Blair criticizes Gordon Brown
LONDON, July 9 (UPI) -- Former British Prime Minister Tony Blair attacked his successor Friday, saying there was little continuity between his Labor government and Gordon Brown's.
Blair recommended a middle-of-the-road course for the Labor Party in a speech in London to Progress, a New Labor think tank, The Guardian reported.
"We didn't become old Labor exactly," Blair said of the handover to Brown in June 2007. "But we lost the driving rhythm that made us different and successful. It was not a government of continuity from 1997 to 2010 pursing the same politics. It was 10 plus three."
Blair was prime minister from May 1997 to 2007 and Brown held the post from June 2007 to May 2010 when he was replaced by Conservative David Cameron.
Blair said he supports the current Labor leader, Ed Miliband. But he warned Miliband and other party leaders against too much of the "politics of protest."
He said many of his policies were unpopular in the left wing of his party but supported by people who did not vote Labor.
"In the real world of the 21st century there will be some pick and mix of policy. Sometimes it will be less left versus right than right versus wrong," Blair said. "Above all today, efficacy -- effective delivery, motivated of course by values -- matters as much if not more than ideology. Don't fear it. Embrace it."
Pakistan fighting leaves dozens dead
KARACHI, Pakistan, July 9 (UPI) -- More than 100 people have died in ethnic clashes in Karachi in five days of violence, officials in Pakistan said.
Karachi police official Naeem Shah reported three deaths Saturday as clashes between two political parties, the Muttahida Qaumi Movement and the Awami National Party, escalated, CNN reported.
Pakistan's Dawn News said the latest round of fighting had left at least 102 people dead in the last five days. The Sindh government Friday authorized police to "use necessary force to prevent terrorist acts."
Dawn said at least 13 people were killed in overnight gunfire. At least eight shops were burned in the Alibarh Colony Friday, while a commercial center in Kharadar met the same fate.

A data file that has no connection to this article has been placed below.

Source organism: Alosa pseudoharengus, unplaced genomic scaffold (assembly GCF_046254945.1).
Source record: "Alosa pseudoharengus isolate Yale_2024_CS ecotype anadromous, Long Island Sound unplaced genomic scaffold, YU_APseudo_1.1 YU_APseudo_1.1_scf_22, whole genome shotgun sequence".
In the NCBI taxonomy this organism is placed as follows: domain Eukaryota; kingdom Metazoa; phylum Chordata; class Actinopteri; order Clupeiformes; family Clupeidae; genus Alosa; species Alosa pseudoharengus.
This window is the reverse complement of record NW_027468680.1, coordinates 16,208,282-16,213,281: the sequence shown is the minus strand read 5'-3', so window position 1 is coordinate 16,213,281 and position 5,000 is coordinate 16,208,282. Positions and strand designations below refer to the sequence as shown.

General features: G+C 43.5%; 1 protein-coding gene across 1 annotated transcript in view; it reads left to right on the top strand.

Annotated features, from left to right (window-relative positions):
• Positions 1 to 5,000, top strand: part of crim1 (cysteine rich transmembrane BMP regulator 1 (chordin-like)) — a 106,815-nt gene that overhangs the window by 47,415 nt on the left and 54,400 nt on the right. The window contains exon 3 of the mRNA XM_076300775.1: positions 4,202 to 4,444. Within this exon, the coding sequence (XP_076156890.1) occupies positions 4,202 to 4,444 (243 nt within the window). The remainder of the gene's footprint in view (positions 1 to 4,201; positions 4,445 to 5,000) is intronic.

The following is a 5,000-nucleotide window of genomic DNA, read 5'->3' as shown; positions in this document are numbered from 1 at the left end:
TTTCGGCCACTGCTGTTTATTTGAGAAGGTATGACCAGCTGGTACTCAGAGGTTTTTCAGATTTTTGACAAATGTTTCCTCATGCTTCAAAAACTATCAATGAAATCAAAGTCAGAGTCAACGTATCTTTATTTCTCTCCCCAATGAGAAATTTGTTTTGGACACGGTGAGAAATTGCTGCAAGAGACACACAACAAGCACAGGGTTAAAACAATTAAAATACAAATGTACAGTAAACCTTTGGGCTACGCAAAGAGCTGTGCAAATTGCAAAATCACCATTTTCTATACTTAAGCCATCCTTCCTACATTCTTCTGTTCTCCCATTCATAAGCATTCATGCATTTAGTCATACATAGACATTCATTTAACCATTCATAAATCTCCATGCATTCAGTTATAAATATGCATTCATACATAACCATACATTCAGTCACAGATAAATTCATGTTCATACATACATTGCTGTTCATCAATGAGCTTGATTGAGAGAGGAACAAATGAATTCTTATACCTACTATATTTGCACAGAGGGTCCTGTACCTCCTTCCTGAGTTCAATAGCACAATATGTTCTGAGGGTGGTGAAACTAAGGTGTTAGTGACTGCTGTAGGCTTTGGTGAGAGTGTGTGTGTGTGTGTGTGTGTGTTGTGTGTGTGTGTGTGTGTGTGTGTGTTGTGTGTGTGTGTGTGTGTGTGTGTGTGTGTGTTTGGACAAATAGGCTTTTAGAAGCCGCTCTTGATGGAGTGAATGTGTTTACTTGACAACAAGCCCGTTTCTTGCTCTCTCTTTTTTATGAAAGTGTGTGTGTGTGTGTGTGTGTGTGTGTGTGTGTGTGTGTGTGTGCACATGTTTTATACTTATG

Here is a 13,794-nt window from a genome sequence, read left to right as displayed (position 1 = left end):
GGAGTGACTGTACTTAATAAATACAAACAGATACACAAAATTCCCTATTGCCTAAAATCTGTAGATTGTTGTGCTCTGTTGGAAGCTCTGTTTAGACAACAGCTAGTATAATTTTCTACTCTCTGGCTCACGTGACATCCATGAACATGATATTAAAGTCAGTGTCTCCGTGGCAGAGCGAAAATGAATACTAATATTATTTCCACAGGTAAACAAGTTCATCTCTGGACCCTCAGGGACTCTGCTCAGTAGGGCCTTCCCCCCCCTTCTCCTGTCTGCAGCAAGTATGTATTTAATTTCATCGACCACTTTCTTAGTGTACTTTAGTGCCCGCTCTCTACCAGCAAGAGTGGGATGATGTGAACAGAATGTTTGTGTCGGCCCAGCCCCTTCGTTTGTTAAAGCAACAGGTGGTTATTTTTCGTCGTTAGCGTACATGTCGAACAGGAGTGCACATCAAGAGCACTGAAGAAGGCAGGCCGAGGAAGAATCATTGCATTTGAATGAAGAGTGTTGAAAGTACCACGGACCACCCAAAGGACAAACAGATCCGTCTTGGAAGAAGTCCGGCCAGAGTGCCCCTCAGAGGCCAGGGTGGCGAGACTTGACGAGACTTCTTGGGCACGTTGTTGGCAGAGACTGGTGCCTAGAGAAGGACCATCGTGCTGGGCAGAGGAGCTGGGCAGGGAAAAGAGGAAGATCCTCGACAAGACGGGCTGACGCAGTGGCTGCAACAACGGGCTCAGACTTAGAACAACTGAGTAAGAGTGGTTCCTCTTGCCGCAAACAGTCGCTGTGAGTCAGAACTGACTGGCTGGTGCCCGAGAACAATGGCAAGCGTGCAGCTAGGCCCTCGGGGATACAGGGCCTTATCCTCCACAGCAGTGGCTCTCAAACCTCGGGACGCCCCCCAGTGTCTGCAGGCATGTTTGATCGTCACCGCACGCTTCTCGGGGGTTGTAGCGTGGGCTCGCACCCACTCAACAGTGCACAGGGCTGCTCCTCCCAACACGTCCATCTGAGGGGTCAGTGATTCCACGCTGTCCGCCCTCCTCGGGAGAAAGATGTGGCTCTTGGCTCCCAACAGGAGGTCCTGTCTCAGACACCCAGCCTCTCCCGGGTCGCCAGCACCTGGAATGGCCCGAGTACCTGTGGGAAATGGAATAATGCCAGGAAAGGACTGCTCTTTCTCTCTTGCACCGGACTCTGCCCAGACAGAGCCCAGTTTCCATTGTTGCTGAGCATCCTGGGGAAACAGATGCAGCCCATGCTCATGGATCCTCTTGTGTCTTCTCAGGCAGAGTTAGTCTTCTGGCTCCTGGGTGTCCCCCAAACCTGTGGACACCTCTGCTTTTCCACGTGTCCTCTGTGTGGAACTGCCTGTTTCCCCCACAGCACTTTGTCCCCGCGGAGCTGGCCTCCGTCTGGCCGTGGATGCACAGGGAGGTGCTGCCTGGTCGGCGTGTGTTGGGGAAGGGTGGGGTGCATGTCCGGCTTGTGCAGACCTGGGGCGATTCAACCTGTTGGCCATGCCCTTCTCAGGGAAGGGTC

"We are moving the families to safe places and the exercise continues. Rangers troops helped mainly people in Qasba Colony and adjoining areas," a Sindh Ranger said.
Violence between the two factions has left hundreds of people dead in recent years, CNN said.
Wisconsin adopts concealed carry law
MADISON, Wis., July 9 (UPI) -- Wisconsin has become the 49th state to allow licensed handgun owners to carry concealed weapons.
Gov. Scott Walker signed the bill into law Friday, the Milwaukee Journal Sentinel reported. That leaves Illinois as the only holdout.
The law, which also allows the carrying of concealed stun guns, takes effect Nov. 1. It passed the state Legislature last month on a bipartisan vote.
Applicants for permits must go through training and pass background checks. An amendment pushed by some Republicans would have eliminated the permit requirement but was rejected.
"By signing concealed carry into law today we are making Wisconsin safer for all responsible, law abiding citizens," Walker said in a statement.
Concealed weapons will not be allowed in law enforcement agencies, prisons and jails, secure mental-health facilities, courthouses and the secure areas of airports. Government buildings can ban them, but they must be allowed in public parks and other public open areas, including the Statehouse grounds.
Gadhafi forces pound Berber towns
TRIPOLI, Libya, July 9 (UPI) -- Libyan forces loyal to Moammar Gadhafi are trying to cut a rebel supply route to Tunisia.
Government troops have been attacking Wazin, the only crossing on Libya's western border in rebel hands, The Daily Telegraph reported Friday. They have also attacked Nalut, a Berber town near Wazin.
NATO airstrikes have not ended the stalemate in Libya. But rebels have been attempting to advance toward Tripoli from Misurata, which is on the coast east of the capital, and more successfully from the southwestern mountains.
Berber tribesmen from the Nafusa Mountains are advancing toward Gharyan, the Telegraph said. The town is about 60 miles south of Tripoli and is a garrison point on the highway to the south.
The loss of either Nalut or Wazin could halt the Berber advance. Gadhafi forces have not tried to take them so far, the Telegraph said, but have been pounding them with heavy artillery.